Paul Doiron here—
Before heading to Monhegan this past weekend—a fog-bound island off the Maine coast where you will always find yourself in need of a good book—I went looking for one to bring with me. I have a teetering pile beside my bed, but I was in a particularly dark mood, having just returned from Las Vegas (another story for another time), and I found myself rejecting one book after the other until my eye fell upon a paperback I had purchased over the winter and then forgotten about: The Book of Deadly Animals by Gordon Grice.
The title is literal. Grice’s book is a bestiary of just about every creature that predates on human beings. I bought it at Longfellow Books in Portland, because I always buy something whenever I set foot in an independent bookstore, and because of its amazing blurbs. How many paperbacks have endorsements from David Sedaris, Susan Orleans, Michael Pollan—and Bear Grylls?
It seemed like a good fit for me. I write crime novels about a game warden. Maine doesn’t have a great number of deadly animal species (although we have more than I realized, I now know), but I had ideas of working a killer moose or rabid coyote into some future book. I started reading the first night and couldn’t bring myself to stop. I don’t want to summarize, since Grice covers so much ground, but here are some of the things I learned:
- In the United States an estimated 4.7 million dog bites occur each year, causing about 800,000 ER visits (but only 12 deaths on average).
- Medieval mastiffs were bred to run into combat with vessels of fires on their backs to burn the undersides of horses (or just disembowel them with their teeth).
- In a 7-month span in 1996 in Uttar Pradesh, India, wolves attacked 76 children, killing at least 22 so forget all that gentle wolf stuff.
- A grizzly can fit a human head in its mouth for a bite, but if a person is lucky the skull slides out (minus the scalp) like a squeezed marble.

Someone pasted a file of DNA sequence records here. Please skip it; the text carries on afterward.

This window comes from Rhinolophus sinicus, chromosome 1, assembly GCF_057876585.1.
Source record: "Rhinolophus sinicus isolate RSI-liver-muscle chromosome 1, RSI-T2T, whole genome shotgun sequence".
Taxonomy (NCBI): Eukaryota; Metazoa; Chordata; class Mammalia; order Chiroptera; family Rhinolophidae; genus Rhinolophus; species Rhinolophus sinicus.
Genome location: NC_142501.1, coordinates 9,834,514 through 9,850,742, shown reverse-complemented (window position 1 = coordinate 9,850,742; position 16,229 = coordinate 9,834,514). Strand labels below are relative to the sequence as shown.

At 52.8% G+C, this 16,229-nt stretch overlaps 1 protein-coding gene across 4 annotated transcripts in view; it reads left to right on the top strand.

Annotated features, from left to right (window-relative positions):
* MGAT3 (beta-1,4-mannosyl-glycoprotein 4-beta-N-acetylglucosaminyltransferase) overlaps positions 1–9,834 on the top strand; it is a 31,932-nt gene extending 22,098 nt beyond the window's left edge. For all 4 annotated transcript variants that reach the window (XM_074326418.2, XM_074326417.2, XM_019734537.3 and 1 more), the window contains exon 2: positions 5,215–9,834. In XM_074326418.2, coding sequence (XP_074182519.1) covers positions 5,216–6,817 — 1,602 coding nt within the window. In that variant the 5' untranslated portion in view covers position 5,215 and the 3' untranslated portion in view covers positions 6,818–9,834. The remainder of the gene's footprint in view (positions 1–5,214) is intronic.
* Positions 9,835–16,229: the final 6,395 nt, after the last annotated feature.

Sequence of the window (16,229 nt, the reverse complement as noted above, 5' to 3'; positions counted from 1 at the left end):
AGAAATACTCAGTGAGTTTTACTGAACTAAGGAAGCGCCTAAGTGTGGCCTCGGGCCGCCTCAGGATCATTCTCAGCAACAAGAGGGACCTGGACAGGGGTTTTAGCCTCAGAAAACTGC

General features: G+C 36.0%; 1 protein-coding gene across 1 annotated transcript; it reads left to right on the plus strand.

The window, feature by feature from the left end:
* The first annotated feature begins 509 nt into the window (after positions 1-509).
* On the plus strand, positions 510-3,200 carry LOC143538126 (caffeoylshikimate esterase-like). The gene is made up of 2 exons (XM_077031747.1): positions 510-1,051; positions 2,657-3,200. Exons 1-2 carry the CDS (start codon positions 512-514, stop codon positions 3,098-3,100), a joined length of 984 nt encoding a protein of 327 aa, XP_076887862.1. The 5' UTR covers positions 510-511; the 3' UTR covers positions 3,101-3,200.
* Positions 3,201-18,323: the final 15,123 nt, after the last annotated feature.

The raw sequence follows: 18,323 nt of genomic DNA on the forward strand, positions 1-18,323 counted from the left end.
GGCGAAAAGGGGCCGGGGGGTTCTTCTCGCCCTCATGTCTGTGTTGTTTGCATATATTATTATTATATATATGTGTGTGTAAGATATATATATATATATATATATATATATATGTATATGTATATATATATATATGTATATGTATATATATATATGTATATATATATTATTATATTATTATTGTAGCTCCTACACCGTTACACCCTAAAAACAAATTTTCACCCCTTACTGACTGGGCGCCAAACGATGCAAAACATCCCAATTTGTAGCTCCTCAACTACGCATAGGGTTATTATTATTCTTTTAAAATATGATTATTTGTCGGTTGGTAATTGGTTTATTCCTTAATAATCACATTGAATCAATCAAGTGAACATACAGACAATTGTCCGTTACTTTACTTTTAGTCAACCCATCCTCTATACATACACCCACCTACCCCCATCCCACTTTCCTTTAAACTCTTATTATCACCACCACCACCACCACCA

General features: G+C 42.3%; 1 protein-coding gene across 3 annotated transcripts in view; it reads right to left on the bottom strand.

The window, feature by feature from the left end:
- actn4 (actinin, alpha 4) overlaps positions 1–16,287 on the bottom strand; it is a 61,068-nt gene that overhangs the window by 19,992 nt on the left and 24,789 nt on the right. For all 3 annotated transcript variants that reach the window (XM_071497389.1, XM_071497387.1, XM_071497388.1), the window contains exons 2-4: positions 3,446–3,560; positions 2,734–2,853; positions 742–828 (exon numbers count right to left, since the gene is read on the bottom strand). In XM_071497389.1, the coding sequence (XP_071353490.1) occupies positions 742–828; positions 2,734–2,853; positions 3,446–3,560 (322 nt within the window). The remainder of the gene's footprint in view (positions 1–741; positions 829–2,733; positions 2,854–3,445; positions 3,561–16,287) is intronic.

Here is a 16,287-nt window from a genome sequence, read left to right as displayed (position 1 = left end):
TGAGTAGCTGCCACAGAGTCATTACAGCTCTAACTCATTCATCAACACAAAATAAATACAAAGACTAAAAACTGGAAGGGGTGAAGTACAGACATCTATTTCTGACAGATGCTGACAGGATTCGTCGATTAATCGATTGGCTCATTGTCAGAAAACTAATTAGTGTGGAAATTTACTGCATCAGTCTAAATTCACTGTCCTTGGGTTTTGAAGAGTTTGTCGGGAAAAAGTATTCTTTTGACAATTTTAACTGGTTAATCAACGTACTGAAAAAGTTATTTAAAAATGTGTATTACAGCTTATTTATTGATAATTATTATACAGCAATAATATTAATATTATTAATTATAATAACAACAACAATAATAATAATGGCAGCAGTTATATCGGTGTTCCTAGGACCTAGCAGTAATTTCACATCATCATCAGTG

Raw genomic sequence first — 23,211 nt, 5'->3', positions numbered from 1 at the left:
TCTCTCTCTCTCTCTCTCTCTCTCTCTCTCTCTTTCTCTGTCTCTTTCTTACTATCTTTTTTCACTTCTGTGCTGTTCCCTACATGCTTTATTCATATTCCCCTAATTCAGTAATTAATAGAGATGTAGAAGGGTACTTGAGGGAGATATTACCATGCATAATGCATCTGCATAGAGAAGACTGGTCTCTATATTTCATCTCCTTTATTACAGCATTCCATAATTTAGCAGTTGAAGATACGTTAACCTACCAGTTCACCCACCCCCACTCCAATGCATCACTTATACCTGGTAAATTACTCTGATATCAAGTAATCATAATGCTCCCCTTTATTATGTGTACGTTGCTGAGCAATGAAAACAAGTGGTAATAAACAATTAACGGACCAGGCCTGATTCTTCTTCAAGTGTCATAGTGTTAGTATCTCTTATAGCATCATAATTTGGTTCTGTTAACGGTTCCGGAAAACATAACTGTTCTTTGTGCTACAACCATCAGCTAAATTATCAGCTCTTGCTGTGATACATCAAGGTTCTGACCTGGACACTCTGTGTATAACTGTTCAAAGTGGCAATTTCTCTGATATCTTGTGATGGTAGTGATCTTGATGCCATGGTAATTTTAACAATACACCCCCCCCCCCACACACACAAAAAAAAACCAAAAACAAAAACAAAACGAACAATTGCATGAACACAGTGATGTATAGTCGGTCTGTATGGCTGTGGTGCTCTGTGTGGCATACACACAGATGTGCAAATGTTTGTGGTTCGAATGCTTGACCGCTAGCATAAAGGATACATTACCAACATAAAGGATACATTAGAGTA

- The Champawatt tigress is listed in the Guiness Book of World Records as the most prolific animal killer of human beings ever documented. It took 200 victims in Nepal and another 236 in the Kumaon region of India.
- Hyenas can find prey by deduction, by following the flight patterns of vultures to injured animals.
- The species of shark that has almost certainly killed more people than any other is the little-known, deep-sea ocean whitetip, which participated in the famous massacre of the crew of the USS Indianapolis, in World War II, in which 875 sailors went into the water following a Japanese torpedo attack, and only 317 survived (and of those, 183 had lost some flesh to sharks).
- Prairie dogs spread the plague and armadillos make excellent hosts for leprosy.
- Cobras kill 10,000 to 20,000 people in India annually.
- The most formidable large predator in the world is the orca, or killer whale, which has been known to rip the tongues out of blue whales for the sheer hell of it, leaving the peaceful giants to bleed to death; leap onto the land to snatch a sunbathing seal; and hold great white sharks out of the water to “drown” the gill breathers in the air (before eating their livers).
I could go on with this litany of death, but instead I’ll just say: buy this book. Even if you’re not a mystery writer looking for elaborate plot devices that involve the use of poisonous boomslangs or chest-impaling hound fish, you’ll find Grice’s descriptions so macabre you never look at even the cuddliest of creatures the same way again.
For my part, I’m trying to come up with a way to pit Maine game warden Mike Bowditch against a rampaging orca in Passamaquoddy Bay. They’re occasionally spotted not far from Eastport. Watch out, Sarah Graves!